Impact and Adaptation: The CARE Response: Tess reflects on the long-term impact Haiyan had on the people’s livelihoods, especially in areas like Leyte where coconut farming was not just a job but a way of life passed down through generations. “Seeing the women of these communities, who had lost the very tools of their trade, come together to learn new skills and rebuild their livelihoods was a testament to their indomitable will,” she notes. 

CARE’s adaptive humanitarian response played a pivotal role in this transformation. From immediate life-saving assistance to supporting long-term self-recovery, CARE’s three-phase approach was not only practical but deeply empathetic. Tess speaks proudly of the organization’s efforts in providing technical assistance, training, and financial support that empowered women and rejuvenated local economies.

Lessons Learned: Shaping Future Responses: The greatest lessons come from the hardest experiences. Tess emphasizes that the most crucial takeaway from the Typhoon Haiyan response was the effectiveness of a phased, adaptable approach in emergency response. “It was about listening to the needs of the community and responding in a way that supported not just survival but sustainable growth and self-sufficiency.” 

This experience has indelibly shaped CARE’s approach to disaster preparedness and response. Gender-responsive strategies and financial assistance have helped pave the way for a future where communities are not only ready to face emergencies but are also equipped to thrive afterward.

A Beacon of Hope for Tomorrow: As we commemorate the ten-year anniversary of Typhoon Haiyan, we don’t just look back; we look forward, carrying the lessons and stories of strength with us. Tess’ account is a beacon of hope—an illumination of the path forward marked by solidarity, resilience, and an unwavering commitment to empowerment and preparedness. 

“Typhoon Haiyan was a story of loss, but more importantly, it was a story of hope, of communities coming together, of women taking charge of their destinies, and of an organization that stood by them,” Tess concludes. “Today, we remember, we honor, and we continue to build a more resilient future.”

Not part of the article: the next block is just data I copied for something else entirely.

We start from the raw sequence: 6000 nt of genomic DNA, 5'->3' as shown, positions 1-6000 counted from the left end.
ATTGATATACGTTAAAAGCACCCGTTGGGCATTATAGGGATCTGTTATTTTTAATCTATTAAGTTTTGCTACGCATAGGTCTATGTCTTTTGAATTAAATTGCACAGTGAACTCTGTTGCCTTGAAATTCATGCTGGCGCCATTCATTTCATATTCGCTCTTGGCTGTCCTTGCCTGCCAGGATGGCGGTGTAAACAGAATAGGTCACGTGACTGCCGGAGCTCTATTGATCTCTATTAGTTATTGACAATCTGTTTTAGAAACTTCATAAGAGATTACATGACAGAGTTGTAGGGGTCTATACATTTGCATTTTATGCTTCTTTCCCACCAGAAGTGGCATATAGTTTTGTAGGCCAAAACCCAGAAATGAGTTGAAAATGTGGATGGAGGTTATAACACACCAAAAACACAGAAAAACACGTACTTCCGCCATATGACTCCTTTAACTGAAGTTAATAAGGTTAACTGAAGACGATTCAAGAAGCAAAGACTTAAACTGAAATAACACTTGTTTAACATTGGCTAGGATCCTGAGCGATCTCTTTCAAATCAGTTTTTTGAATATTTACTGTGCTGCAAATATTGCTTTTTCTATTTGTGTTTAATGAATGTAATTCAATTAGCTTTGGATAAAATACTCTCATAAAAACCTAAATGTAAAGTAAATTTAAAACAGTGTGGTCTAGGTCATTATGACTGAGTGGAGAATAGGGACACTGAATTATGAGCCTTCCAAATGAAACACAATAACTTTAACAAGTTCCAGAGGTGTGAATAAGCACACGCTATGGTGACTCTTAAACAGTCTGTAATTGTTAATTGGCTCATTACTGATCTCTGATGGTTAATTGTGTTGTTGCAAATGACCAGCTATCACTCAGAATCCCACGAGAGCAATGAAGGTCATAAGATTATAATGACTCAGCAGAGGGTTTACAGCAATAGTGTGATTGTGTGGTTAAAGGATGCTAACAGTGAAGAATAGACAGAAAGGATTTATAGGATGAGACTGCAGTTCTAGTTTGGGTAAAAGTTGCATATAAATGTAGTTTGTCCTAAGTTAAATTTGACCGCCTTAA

Bangsamoro women and youth: emerging leaders from the ground up

  • CARE Philippines
  • Gender, Latest News & Stories, Press Release, Uncategorized

Photo: A young Bangsamoro woman participates in one of the series of gender-sensitive conflict and resilience analysis and capacity-building sessions among women and youth civil society organisations, gender and peace advocates hailing from Basilan, Sulu, and Tawi Tawi (BaSulTa).

Witten by: Juin Ancha and Winonna Fernando (CARE Philippines)

SULU, PHILIPPINES Since the establishment of the Bangsamoro Autonomous Region of Muslim Mindanao (BARMM) in 2019, there has been increased attention to the differentiated impacts of decades-long conflict on Bangsamoro women and girls. However, for most, justice, healing, and reconciliation remain elusive. As we commemorate the 11th anniversary of the International Day of the Girl, women and youth-led CSOs in Sulu are retelling their history to every Moro woman and girl, one story at a time.

“The youth of today are fortunate to not witness the suffering and pain of conflict and war in Sulu following the declaration of Martial Law in the 1970s… But now, I have learned about the impact of historical injustices on communities and how the presence of conflict and war over the past 50 years has contributed to the province’s present condition.” – Woman youth leader whose name was withheld.

Although BARMM has been admired for its efforts for better women’s representation, and has progressed in pushing for laws and initiatives promoting the Bangsamoro’s right to know, right to justice, right to reparation, and the guarantee of non-recurrence through Transitional Justice and Reconciliation, along with other normalization initiatives, the Bangsamoro youth, particularly women and girls, in the isolated segments of Basilan, Sulu, and Tawi-Tawi remain sidelined and without means to access basic services, comprehensive education, and violence prevention programs that can facilitate and sustain their meaningful participation and leadership in formal or informal spaces and letting their voices be heard.

Life amid constant displacements

Sulu is ranked second-third to lowest in the 2019 Provincial Human Development Index by the Philippine Statistics Authority. Decades of evolving conflict have resulted in a vicious cycle of poverty, systemic exclusion, and sociocultural marginalization and discrimination affecting vulnerable populations including youth, women, and children. Surviving in these situations comes in many forms. To some youth it means resorting to other forms of self-preservation such as involvement in crime and illegal activities, violent extremism, and other negative coping mechanisms. But for some women and youth-led CSOs, surviving also means thriving. Despite constant displacements, many women and youth-led CSOs believe that harnessing collective power, claiming space and amplifying influence, and becoming positive agents of change can promote recognition, reconciliation, and healing.

“Justice has not been served to benefit all the abused, displaced and dispossessed. As women youth leaders, we want to be deeply involved in claiming our rights and ensuring that injustices do not happen again.” – Woman youth leader in Sulu whose name was withheld

Engaging young women and girls is key

Apart from conflict, deep-seated cultural norms and beliefs about what women and girls should be and how women and girls should behave have shaped the lives of young Moro people for generations. These norms drive many girls out of school, to forced marriages, and expose them to gender-based violence. However, recent developments have served as proof that reshaping cultural norms and engaging women and girls is key to achieving peace, reconciliation and healing.